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TRUSTEES: Spiritual awakening key to Great Commission, IMB’s Elliff says

ORLANDO, Fla. (BP) — Either beg God for spiritual awakening or sink into irrelevance — that was the plea IMB President Tom Elliff voiced to trustees at their Sept. 13-14 meeting in Orlando, Fla.

“I see this as the critical issue facing us as Southern Baptists,” Elliff said. “The truth of the matter is that if we don’t experience spiritual awakening we will forfeit our capacity to effectively partner with others in carrying out the Great Commission.

“In this world of absolute tumult and chaos, God is giving us opportunities around the globe to share the wonderful message of the Gospel of Christ that are unparalleled in the history of this world.”

The call for stateside spiritual awakening was unusual for the International Mission Board’s president, who would normally focus his report on issues facing Southern Baptist missionaries overseas. But Elliff said God had instead placed a huge burden on my heart that couldn’t be ignored.

“[Spiritual] awakening is a missions issue, because if we don’t have an awakening in the hearts of Southern Baptists, then the pool out of which we fish for missionaries … gets smaller and smaller,” he explained. “We’ll just become another denomination that had its day and has now slipped off into irrelevancy, and when people say ‘Southern Baptist Convention,’ they will probably say it with a yawn.”

Elliff pointed out that spiritual awakening is distinctly different from spiritual revival.

“Revival presupposes pre-existing life,” he explained. “I’m not so sure we need to be saying the things we say about the size of our convention and the number of our churches because I’ll be quite honest with you — I’m not so sure all those people we claim as members of our churches know Christ. They may know about Him, but if knowing Christ makes a difference in your lifestyle and a difference in your community, if knowing Christ drives you to periodically come for the family reunion which we call a worship service, over half of those people that we say are Southern Baptists never come to the table.

“But if we had awakening — that’s a revival of those who know Christ but it’s also a stirring and deep conviction of the Holy Spirit among those who are out there on the fringes, the kind of stirring that calls them to repent and receive Christ as their Savior. If we had an awakening in our nation, then think what Southern Baptists could do in terms of global missions, not to mention right here in this nation.”

Such an awakening, Elliff cautioned, will require a “totally different” kind of prayer, one that rests on God’s character rather than our own.

“I’m afraid that so much of our praying is a shot at getting something done by God with the thought that if He doesn’t come through we’ve got another plan. Folks, if God doesn’t come through we don’t have a plan.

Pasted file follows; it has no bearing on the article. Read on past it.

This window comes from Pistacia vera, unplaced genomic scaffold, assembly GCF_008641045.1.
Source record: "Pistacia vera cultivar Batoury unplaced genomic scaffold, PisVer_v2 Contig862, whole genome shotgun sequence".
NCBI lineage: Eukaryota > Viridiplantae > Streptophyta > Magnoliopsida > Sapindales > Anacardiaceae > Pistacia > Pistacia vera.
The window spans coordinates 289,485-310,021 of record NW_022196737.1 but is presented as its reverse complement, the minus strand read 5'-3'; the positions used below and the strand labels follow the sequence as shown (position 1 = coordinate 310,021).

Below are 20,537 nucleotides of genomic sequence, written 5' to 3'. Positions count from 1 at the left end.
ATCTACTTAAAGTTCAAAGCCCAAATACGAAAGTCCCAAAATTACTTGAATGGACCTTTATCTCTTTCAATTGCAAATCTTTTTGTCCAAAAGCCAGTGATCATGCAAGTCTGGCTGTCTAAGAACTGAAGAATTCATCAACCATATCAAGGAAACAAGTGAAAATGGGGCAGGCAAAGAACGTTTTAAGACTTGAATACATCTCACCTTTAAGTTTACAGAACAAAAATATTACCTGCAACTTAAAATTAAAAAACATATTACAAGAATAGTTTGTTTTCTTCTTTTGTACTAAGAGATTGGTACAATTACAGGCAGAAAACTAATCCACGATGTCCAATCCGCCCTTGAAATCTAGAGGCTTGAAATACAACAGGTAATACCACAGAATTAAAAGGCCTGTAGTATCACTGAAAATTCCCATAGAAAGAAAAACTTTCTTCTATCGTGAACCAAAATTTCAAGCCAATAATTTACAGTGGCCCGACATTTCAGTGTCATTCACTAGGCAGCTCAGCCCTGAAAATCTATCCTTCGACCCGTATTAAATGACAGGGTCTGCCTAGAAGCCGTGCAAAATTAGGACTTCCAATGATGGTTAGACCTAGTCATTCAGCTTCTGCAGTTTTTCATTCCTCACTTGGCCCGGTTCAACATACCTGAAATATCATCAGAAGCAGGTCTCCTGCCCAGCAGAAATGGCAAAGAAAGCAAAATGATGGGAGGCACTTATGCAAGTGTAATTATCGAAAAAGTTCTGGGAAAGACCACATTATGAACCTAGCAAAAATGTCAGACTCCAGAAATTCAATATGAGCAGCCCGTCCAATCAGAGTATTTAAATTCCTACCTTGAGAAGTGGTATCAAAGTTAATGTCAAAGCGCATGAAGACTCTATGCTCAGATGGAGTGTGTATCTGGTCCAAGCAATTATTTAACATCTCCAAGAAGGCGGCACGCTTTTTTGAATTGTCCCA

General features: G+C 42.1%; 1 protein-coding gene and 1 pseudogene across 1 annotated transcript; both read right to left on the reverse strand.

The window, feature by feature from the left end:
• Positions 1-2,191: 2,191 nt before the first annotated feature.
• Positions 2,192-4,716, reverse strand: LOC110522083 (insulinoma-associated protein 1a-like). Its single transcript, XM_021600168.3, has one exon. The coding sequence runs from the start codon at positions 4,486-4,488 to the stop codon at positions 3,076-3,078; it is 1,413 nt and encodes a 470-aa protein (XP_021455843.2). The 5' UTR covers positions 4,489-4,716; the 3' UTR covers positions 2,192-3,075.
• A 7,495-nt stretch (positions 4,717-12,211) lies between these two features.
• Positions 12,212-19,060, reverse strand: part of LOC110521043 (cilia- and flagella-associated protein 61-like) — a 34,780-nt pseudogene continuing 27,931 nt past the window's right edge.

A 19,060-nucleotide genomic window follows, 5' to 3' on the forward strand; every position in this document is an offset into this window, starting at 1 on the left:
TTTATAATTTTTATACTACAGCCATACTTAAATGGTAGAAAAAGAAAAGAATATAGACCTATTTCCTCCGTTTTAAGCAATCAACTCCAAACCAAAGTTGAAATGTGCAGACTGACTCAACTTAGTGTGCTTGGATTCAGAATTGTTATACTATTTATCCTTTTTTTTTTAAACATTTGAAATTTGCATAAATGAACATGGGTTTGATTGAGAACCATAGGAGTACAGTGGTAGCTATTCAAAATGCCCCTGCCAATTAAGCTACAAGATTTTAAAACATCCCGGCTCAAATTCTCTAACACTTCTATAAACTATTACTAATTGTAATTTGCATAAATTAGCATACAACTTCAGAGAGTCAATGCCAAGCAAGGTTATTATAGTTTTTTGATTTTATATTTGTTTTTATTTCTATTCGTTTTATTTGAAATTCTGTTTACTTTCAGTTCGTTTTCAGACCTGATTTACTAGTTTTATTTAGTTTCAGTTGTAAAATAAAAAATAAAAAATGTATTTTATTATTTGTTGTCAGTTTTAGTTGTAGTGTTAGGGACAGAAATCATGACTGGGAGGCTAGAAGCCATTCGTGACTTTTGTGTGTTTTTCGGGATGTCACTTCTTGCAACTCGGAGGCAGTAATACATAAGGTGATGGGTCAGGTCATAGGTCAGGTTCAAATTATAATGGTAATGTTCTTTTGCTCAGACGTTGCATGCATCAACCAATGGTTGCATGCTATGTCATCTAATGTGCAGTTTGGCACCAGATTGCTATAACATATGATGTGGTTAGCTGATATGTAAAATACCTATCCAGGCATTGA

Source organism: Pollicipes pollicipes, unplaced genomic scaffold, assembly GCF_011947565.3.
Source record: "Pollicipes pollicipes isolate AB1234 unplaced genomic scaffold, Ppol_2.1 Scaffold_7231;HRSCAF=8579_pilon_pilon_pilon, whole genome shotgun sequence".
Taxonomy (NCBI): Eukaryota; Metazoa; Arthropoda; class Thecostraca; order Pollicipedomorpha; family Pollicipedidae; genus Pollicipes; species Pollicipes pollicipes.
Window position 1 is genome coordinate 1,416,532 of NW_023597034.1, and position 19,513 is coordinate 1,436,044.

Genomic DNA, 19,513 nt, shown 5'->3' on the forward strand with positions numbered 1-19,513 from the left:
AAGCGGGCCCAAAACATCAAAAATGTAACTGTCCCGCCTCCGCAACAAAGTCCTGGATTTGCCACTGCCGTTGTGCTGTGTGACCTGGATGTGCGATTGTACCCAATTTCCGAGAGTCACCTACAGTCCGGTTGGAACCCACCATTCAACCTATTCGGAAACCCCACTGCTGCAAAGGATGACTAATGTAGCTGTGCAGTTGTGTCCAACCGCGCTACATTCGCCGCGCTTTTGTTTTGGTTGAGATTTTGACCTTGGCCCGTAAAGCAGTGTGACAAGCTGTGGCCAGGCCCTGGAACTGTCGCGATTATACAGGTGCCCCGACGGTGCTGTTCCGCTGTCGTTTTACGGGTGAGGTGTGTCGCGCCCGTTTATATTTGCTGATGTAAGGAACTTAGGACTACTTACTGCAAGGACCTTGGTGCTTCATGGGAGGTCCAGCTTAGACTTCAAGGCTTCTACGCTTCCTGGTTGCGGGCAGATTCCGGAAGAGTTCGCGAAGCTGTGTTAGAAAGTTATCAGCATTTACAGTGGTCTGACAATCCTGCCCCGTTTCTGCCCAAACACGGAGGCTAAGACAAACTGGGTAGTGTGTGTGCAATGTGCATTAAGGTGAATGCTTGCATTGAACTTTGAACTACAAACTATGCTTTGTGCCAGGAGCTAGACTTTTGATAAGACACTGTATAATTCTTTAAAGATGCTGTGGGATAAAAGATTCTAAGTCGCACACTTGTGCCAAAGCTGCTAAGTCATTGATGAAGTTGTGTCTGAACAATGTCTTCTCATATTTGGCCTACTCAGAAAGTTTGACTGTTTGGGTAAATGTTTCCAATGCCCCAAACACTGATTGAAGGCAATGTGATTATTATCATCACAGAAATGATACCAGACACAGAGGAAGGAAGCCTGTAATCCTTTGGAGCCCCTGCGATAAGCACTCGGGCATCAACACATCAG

“[We need to pray] like someone crying out from beneath the rubble of a building … and I’m afraid our prayers are not that desperate yet — because most of us come to the altar with two or three alternatives in our pocket.”

Elliff extended his appeal beyond trustees, asking IMB missionaries and all Southern Baptists to join him in praying weekly for the United States and the nations of the world. Elliff designated a specific 24-hour period, from sunset Sunday to sunset Monday, for Southern Baptists to join together in petitioning the Lord for spiritual awakening.

“Wouldn’t it be wonderful if, from the time the sun went down every Sunday evening until the time the sun went down every Monday evening, that somewhere in that 24-hour period … we found time to steal away … and fall on our knees and cry out to God for spiritual awakening?” Elliff asked.

“Pray for the nation, our nation, and for the nations. That’s the prayer. … Could you not do that? Is that an impossibility? Is that too steep of a challenge, to find time in a 24-hour period to pray for the nation as well as the nations of the world? Surely we can do that.”


In addition to receiving Elliff’s challenge to pray for spiritual awakening, trustees were briefed on a draft of the 2012 budget and highlights from the 2010 annual personnel report. They also appointed 77 new missionaries who were honored during a special appointment service Sept. 14 at First Baptist Church in Orlando.

Jim Richards, executive director of the Southern Baptists of Texas Convention, presented Elliff with a ceremonial “giant check” for $1 million, a gift given out of the SBTC’s reserves to IMB for the Lottie Moon Christmas Offering. Richards said the money is to be used for missionary deployment and shared excitement over the SBTC’s recent decision to challenge Southern Baptist churches in Texas to embrace 1,000 of the world’s 3,800 unengaged, unreached people groups.

Elliff expressed gratitude for the generosity of the Southern Baptists of Texas and for Richards’ leadership.

“This is no small thing to lead your convention to encourage 1,000 churches to engage 1,000 unengaged people groups. This money will be spent in such a fashion that it reaps eternal benefits,” Elliff said.

The next IMB trustee meeting is scheduled for Nov. 14-15 in Richmond, Va.
Don Graham is a senior writer for the International Mission Board.

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